Northwest Arkansas Times from Fayetteville, Arkansas on September 22, 1974 · Page 18
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Northwest Arkansas Times from Fayetteville, Arkansas · Page 18

Fayetteville, Arkansas
Issue Date:
Sunday, September 22, 1974
Page 18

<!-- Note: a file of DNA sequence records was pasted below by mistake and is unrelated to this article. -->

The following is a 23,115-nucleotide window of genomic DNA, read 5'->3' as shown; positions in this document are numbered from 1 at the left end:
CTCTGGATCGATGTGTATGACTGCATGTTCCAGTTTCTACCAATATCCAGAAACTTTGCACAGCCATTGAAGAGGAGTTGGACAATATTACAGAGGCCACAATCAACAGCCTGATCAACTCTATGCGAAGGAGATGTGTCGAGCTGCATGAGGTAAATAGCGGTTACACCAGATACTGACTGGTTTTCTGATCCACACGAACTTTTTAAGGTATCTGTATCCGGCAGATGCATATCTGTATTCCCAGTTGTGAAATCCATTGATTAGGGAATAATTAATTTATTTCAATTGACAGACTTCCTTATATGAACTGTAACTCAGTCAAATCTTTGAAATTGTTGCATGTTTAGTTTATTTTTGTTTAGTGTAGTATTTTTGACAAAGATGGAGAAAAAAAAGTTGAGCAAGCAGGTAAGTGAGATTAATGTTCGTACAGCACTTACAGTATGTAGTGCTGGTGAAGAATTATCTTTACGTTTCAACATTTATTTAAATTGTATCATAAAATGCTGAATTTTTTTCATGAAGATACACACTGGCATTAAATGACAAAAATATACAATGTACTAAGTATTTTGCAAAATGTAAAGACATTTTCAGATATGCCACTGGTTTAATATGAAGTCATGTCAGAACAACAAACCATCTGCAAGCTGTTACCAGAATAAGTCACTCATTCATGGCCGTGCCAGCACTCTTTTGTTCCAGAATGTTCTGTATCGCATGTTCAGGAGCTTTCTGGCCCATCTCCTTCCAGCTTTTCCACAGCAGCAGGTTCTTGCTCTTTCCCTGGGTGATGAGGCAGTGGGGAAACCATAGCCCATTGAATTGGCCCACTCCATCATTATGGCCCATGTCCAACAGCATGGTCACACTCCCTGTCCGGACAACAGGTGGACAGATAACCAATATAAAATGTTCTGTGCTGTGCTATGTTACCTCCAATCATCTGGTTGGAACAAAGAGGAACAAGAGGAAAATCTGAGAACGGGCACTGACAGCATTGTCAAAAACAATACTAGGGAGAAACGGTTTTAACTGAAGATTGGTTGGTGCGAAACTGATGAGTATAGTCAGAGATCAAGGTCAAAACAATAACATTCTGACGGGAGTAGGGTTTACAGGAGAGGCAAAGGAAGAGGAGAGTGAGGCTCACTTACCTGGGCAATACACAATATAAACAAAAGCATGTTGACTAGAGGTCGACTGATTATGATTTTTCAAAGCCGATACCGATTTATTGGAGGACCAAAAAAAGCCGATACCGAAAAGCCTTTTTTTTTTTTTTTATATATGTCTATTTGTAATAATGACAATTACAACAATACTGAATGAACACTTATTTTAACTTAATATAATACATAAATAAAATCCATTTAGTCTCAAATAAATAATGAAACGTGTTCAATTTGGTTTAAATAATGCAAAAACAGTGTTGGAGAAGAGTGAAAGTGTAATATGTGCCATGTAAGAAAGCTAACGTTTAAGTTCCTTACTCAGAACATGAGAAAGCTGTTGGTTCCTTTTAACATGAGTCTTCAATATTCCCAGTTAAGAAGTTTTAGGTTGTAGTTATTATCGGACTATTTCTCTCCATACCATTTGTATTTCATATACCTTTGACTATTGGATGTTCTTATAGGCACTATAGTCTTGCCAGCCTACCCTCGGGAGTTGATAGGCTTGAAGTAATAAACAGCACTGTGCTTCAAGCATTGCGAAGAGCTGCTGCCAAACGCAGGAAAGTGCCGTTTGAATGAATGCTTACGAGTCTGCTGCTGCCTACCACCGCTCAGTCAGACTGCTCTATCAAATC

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Group Seeks Commitment NEA Fights Teacher Neglect WASHINGTON -- America's largest white collar union will soon launch a series ot investigations to dramatize the nation's failure to properly educate millions of students. The program, which is bound to stir controversy In gome quarters, is one million-member Education hopes to Association show that way the 1.5 N a t i o n a l (NEA) today's reported teacher surplus is a myth. It is one of the projects being designed by NEA's new president, Jamos A. Harris, a 48- year-old art and human relations teacher from Des Moines, Iowa. "My main personal goal is to launch what I call a w a r on educational neglect," said the former pilot and ordained American Baptist minister during an interview in h i s eighth floor office at NEA headquarters here. Harris said he wants to find and draw attention to the pockets of educational neglect in America and win the public's commitment to quality education which he contends has never been made. The articulate spokesman for the second largest union in the country (only the Teamsters Union has more members) cited migrant worker camps, Indian reservations, inner city schools and "backwoods areas as prime targets for probes by task forces of stale and local NEA officials. "We have failed to keep. 23 per cent of our. student popu-. lation," he said, noting the percentage of school-age children who do not complete high school. SEES PROBLEMS Although' Harris is a strong defender of teacher viewpoints, he also candidly admits that educators face difficulties in an era of economic uncertainty, taxpayer opposition to school financing and the conservative Nixon-Ford aproach to federal aid to education. Nature Erases Marks Of Man From. Island ASSATEAGUE ISLAND, Va.- Md. (AP) -- The hand of man may have laid its last finger on at least part of this island paradise of deserted white beaches and bird-infested marshes. Despite the crowded public parks at each end of the 33- mile-long pencil-shaped island o f f t h e Maryland-Virginia coast, most of the land still is inhabited only by wild deer and ponies, birds mcsquitos. ana hordes of It remains much as it w a s when the first explorers lowered their world. sail in the new Since it was first settled in the 1600s, Assateague Island has been the site of numerous villages, farms and remote estates, but nature has worked tirelessly to erase most tdaces of man's habitation. Except for some federal officials, no one lives on the island now. Only a few weary buildings, deserted Coast Guard stations and « lighthouse remain as a reminder of past occupations. Roads are maintained only ir the park areas at the north and south ends of the island. The rest of Assateague is under the guard of the federal government and the care of nature, which for centuries has been unhindered In making its alterations to sand dunes, marshes · and pitifully temporary m made structures. After recognizing Assateague as a national seashore, the fed eral government is seeking to ieep a small part of this island, tfhich officials describe as the ast untouched coastline on the United States' Atlantic shore, a monument to what America was. The Department of the Interi- r is preparing to recommend o Congress that 12 miles in the center of the island be declared a wilderness area to forever ar man's interference with his unique natural setting. "We're reasonably certain :he proposal will be made to Congress this fall," said J.G, Appel, who administers the fish and wildlife agency's game refuge at the south end of the sland. "Then it will be up to Congress to decide if it meets KNOWN TO TOURISTS the idea of what a wilderness area ought to be." Part of Assateague is well known to the tourists who annually swarm across the bridges at each end of the island for hiking, fishing crabbing, clamming and tor the foaming surf that pounds incessantly on white beaches al the foot of towering sand dunes The state park at the Maryland end of the island, not far from the jumble of Ocean City and the national wildlife refuge at the southern end adjacent to the little town of Chincoteague Va., are packed each summer day by sunburned tourists whc battle each other and the mos quite s for space under the sun. But in the center of the island, where the wilderness area is proposed for about six Female Security Agent Tracks Down Obscene Calls In Norwich NORWICH, Conn. (AP) -- If caller can often be identified you make obscene phone calls in Connecticut, be prepared to meet Dorthy McCoy, the telephone company's first female security agent in the state. Mrs. McCoy tracks down people who make obscene, abusive or nuisance calls. She also goes after those who try to duck long-distance charges by misusing a credit card or giving someone else's number. 'We're not cops," she says. "Our function is to serve as a liaison with law authorities, not as authorities themselves." But when someone persists in misusing the phone, Mrs. McCoy and her four male colleagues in the security section of Southern New England Telephone Co. swing into action. The SNET response to the malicious caller is an electronic "trap box." "A trap is not a tap," she said. "The telephone company never, never puts a tap on a phone line allowing us to. listen to a conversation." Taps can only be ordered by a federal court and the company independently verifies the court order, she said. FREEZES CONNECTION A trap helps investigators trace an obscene call by freezing the connection so it can't be broken, she said. "A call Is not so easily traced as television would lead us to believe," she said. "But the trap holds the connection until we can determine the phone Billing fraud, the other side of the investigative coin fo: Mrs. McCoy, takes two form. -- misuse of a credit card am charging a toll call to sonicom elses number. 'When you're dealing wit' young people they are not .al ways aware they are stealing,' Mrs. McCoy said. "But that' what they're doing."! Many people involved in to' fraud can be caught because o the - number they called, sh said. "People's- calling habits ar almost as individualistic as fin gerprints," she added. The numbers at each end of long-distance call are recorde for billing purposes. If the cal er gives a false number, inves tigators need only ask the per son receiving the call who was from, she said. Computers are used to catc people who try. to fool the sys em by using an expired o Ealse billing code to duck a to charge. The computer will no only block the call, she said, wil also record the phone th caller was using. "We are never going to get rid of all of it, but we have very few repeaters in billing "raud cases," she said. from which nated." the call origi- By determining who had access to the phone from which an obscene call was made, the Poppy Control WASHINGTON (AP) -- A new method of controlling the cultivation of the opium poppy to keep it from the heroin market has been approved in principle by Turkey, the State Department says. The agreement, announced Friday, followed several weeks of discussions between U.S. and Turkish leaders that began after Turkey decided in July to lift its 1971 ban on poppy cultivation. Under the new process, Turkish farmers will be required to cut the entire poppy plant in the field, with the opium gum extracted later by government agents under strict supervision In past harvests, Turkish farmers have extracted the gum themselves and apparently diverted portions of it for proc essinj iaid. into heroin, officials lies north and six miles south the Virginia-Maryland state ne, only the hardiest of hikers xperience the tranquility ; of alking the 30-foot-hfgh dunes. Ocean City, Md.. used to be a art of this island, which once tretched from Virginia to 'elaware. A 1933 storm carved small inlet between Ocean ity and what is now the north- rn tip of Assateague. "Many .teachers are not working as teachers," said the former Drake University sprinter who maintains his trim athletic b u i l d . "We have lost ground in many areas," ho said with reference to cutbacks in federal aid to education during the six years of the Nixon Administration. "There is nothing in the Ford record to encourage us, although there is a hopeful sign of more openness and a willing' ness to listen," he said. In recent years the NEA has b e e n developing political muscle -- a trend Harris plans to continue. The organization lias never endorsed a presidential cadidate during its 112-year history, but Harris said It may in 1976. NEA is also encouraging members to support congressional and local candidates . w h o support its goals. "We now have a national political arm," Harris said. In states where local schoo' bond issues are subject to voter approval, the rejection rate has been alarmingly high in recen' yeats. Harris believes the Irene reflects discontent with the method of school financing primarily the property tax -rather than opposition to spending on education. AID REQUIRED "The federal government is not-paying its fair share," he insists. Harris said federal ak should pay a third of primary and secondary education cost! rather than the current 7.5 pel cent average. He rejects the notion tha Many of. those who' back the dea of a wilderness area point o the crowded resorts of Ocean ity as their idea of the ulti- nate evil that can befall any lace situated on the ocean 'hen man moves in with his ulldozers, his motels and his eon signs. "We. don't want more motels r condominiums," says Wheaty Watson, Chincoteague's new mayor and a motel owner. "We list want to keep what we've ;ot." Watson, who took office in August, says the little town an't take any more tax burden rnposed because of the needs f the ever-growing tourist crowd. He says those who in- mbit the campgrounds are worst because they need town services ,but they don't spend any money. . But Watson's views face considerable opposition from other ';own businessmen who, as mo:el owner Russell Everett put ;t, "are happy with things as they are:" ' Everett views the wilderness iroposal as an effort to put "a )ig old federal padlock" on As- sateague Island. He notes that f the proposal passes, a highway could never be built the ength of Assateague, and just such a highway might some day be needed for Chinco- eague's tourist trade. "That section would be off- limits forever," Everett said, attributing support for the wilderness plan to nonresidents and conservation groups based elsewhere. heavy federal financing wouli lead to federal control of loca education. "That fear is base on misinformation," he said, went to school on the GI Bi and the federal government di not tell me what courses to tak or how to think." Education has played a bi, part in Harris' personal as wel as professional life. He was on Strike Idles 9,279 Braniff Employes DALLAS (AP) -- P i l o t struck Braniff Internationi early Saturday, shutting dow the airline which carries an av erage 25,000 passengers a day The strike idled 9,278 emplo es, including the 1,328 pilo who walked off the job in a d mand for more money/ . Negotiators and fcder mediators worked until the ea ly hours Saturday in Washin ton trying unsuccessfully reach agreement before the strike deadline. The previous contract expired last November. · John J. O'Dpnnell, president of the Air Line Pilots Association, said the pilots are seeking undisclosed salary increases and improved fringe benefits. O'Donnell said company figures show .Braniff pilots have six children born In a welfare mily in Des Moine. Following months of Army Air Force rvice during World War II, e earned a bachelor of arts egree at Drake University in 148. He went on to earn ii mas- :rs at Drake and then attended rake Divinity College. His personal improvemcnl irough education strengthens is conviction that society bene ts by $6 for every SI invested i education due to lower crime nd welfare rates and higher reduction and earning power. VARIED PROPOSALS Some of the proposals Harri ill advocate this year include --Development of an "inter ational approach" to educatior hich might include subsidie or American teachers to work broad where teacher shortage: re critical --Passage of legislation es ablishing negotiation and arbi ration procedures for public mployes, reserving strikes am ob actions as a last resort for nsatisfied teachers. -- A c c e p t a n c e by school oards of- greater input from eachers on curriculum dcve- )pment and other policies trar "itionally the province of elec- Norlnwwt Arkansas TIMES, Sun., S»p». 22, 1974 PAYETTEVILLE, A R K A N S A S SC Members of Phi Gamma Delta fraternity at the University of Arkansas work on a natural stone sidewalk at the Public Service Fayelteyillc Youth Center on California Drive. Members ot the fraternity's pledge class volunteered to construct the walk and help with other services at the center. Harris was elected vice pres- :ent of NEA in 1972 atter iledging to keep the organi- ation out of the AKL-CIO and hus free to follow an independ- nt labor policy. He became president in July. The NEA chief, who has [ecorated his brightly colored laintings and two free-standing ilastic sculptures, will be the "irst NEA president a b l e to succeed himself by 'seeking a two-year term under the or- anization's new constitution. Harris, who earns $40,000 per year as NEA president, is the second black to head NEA, the Cancer Treatment DURHAM, N.C. (Al 3 ) -- Atu- mor specialist, says 13 of 16 women have recovered from a germ-cell cancer after treatment with a combination of surgery, drugs and radiation. Dr. William T. Crcasman; director of a study ot women's tumors at the Duke University Medical Center, told a symposium at the center that some Jive years after the cancer was diagnosed. Three of the .16 treated died. Dr. Creasman said the drugs used were methyltrexate, chlo rambucil and autinomycin. He said patients take them three t eight months after surgery, ant then the area around the tumpi site is given radiation to kil 'irst being Mrs. Elizabeth any cancer cells that may Koontz, president from 1968-69. 'left. Eagle Cove Resort On the Waterfront--Beaver Lake Motel Boats Motors Boat Dock MR. MRS. PHIL STIUBLING Phone 7S1-6700 Springdale Sun., Sept. 29 BARNHILLFIELDHOUSE Foyetteville, Ark, ^ The Marshall Tucket $5odK-$5.5O day of show ARKANSAS UNION JiJ Floor 573-735! ELECTRONICS CENTER N. W. M»ll 441 53 H DREAM MERCHANT 412-A W. Dixon 571-3713 FOR MAIL ORO yirtity of Act ·nvtlop* 16: A Rm. 511 irm*, (no ptiianil ctittVi), LIKANIAl UNION AN ARKANSAS UNION CELEBRITY SHOWCASE--BEAVER PRODUCTION ON THE ISLAND Over on Assateague Island -,n the federal wildlife refuge at the southern end -- cars drive slowly past white egrets that ignore the gawking faces and Ihe binoculars aimed at them. One bird glances at a half-eaten sandwich thrown toward him. Nearby, tourists are preparing to lake a wilderness trail that allows them to wind through the marshes in the air conditioned comfort of their cars. A man from New York is signing up his family for an evening cruise around the marshes. And in his little house in the heart of Chincoteague, cluttered with photos, maps and charts of Assateague as it was, as it still is in its wild heartland, Nat Steelman, unofficial island historian, wonders aloud about the chance of preserving at least a part of the island. "There's aren't many places you can go any more where you can find a place that isn't just thick with people," he said "I can't help but think that you need to have areas that aren't so thick." averaged $30,000 $5,000 below the other U.S. airlines. year, about average for A company spokesman in Dallas said the average salary is $31,000 with the top-paid captain making about" $67,000. a year. Braniff called the wage demands "super inflationary and unreasonable." A .spokesman said the rejected company proposal "was an excellent offer providing increased wages and improved fringe benefits." The pilots reportedly are seeking a contract to match that recently -signed by Delia. The Delta agreement calls for top-scale 747 pilots to earn $81 341 a year by Feb. 1, 1976, compared with $61,980. before the contract. Kenyans Take Over NAIROBI, Kenya (AP) -The entire training program for Peace Corps volunteers in Kenya is now run by Kenyans rather than by Americans. Peace Corps director Bruce Vlazzie, announcing this, said :he Peace Corps In Kenya is '.he first in the world to turn the training responsibility over to the host country. Under Kenyan administration and management, "the gram is progressing c optionally well, and proud," Mazzie said. The Peace Corps has more than 250 volunteers working in various parts of Kenya, mainly in teaching activities. pro- ex- I'm newspapers hac the number ol One Way To Save LONDON (AP) - For weeks many British been cutting pages in the face of a growing newsprint shortage. But a Cheshire newspaper unwittingly took the economy campaign a step further with an announce ment to readers that its layoul "has been altered to permil ed on each page," to be print Completes Training Seaman Apprentice Lindley R. Cupps, son of Mr. and Mrs. Robert C. Cupps of Springdale, has graduated from recruit training at the Naval Training Center, Orlando, Fla. He will report to Fire Control Technician School, Great Lakes, 111. SUNDAY SPECIALS 11 AM. to 8 P.M. Chicken and Dumplings Swiss Steak AH Above Orders Served w/English Peas, Salad Bar -- Homemade Bread $175 1 3901 N. College, Fiyetfeville, Priori* 443-343T GOODfYEAR factory Sellout Steel- OTHER SIZES ON SALE TOO! 00 Save 32.70 Whitewall Size GR78-15 FR78-14 GR78-14 Plui 3.05 f.e.t. and tire' off your ear. 53 00 Save 35.85 Whitewall iieHR78-T4/T5 Plus 3.15 f.e.t. and tire off your ear. 5 WAYS TO CHARGE + Oar Own Customer Credit Plan + Master Cnarge + BankAmericard + Amreican Exrp«s3 Mcm«y Card · Carfo Blanche SALE THIS WEEK ONLY LUBE OIL 444 H $5.50 Regular P Up to 5 qts. of major brand multi-grade oil $5.50 Regular Price · Complete chassis lubrication oil change · Helps ensure longer wearing parts smooth, quiet performance · Please phone for appointment . BRAKE OVERHAUL 543-3 · Our professionals install new linings, seals, springs, fluid precision-grind drums · Analysis of total braking system by trained experts to ensure safe, dependable service you can trust · Any new wheel cylinders, if required, only $10 each U,S, drum type cars--all four wheels ENGINE TUNE-UP '3495 * With clcclronic equipment our professionals fine-tune your engine, installing new poinls, plugs condenser · Helps maintain a smooth running engine for maximum gas mileage.* Includes Datsun, Toyota, VVV air cond. FRONT-END ALIGNMENT · Complete analysis alignment correction to increase tire mileage and improve steering safety · Precision equipment used by trained processionals · Includes Dalsun, Toyota, VW Host U.S., some import cars --parts extra only if needed OOOHNF/IJV STORES T04 N. East · Fayettevil.e · 442-6222 * Mon. Hiru Fri. 8:00-5:00-Sa1. 8-4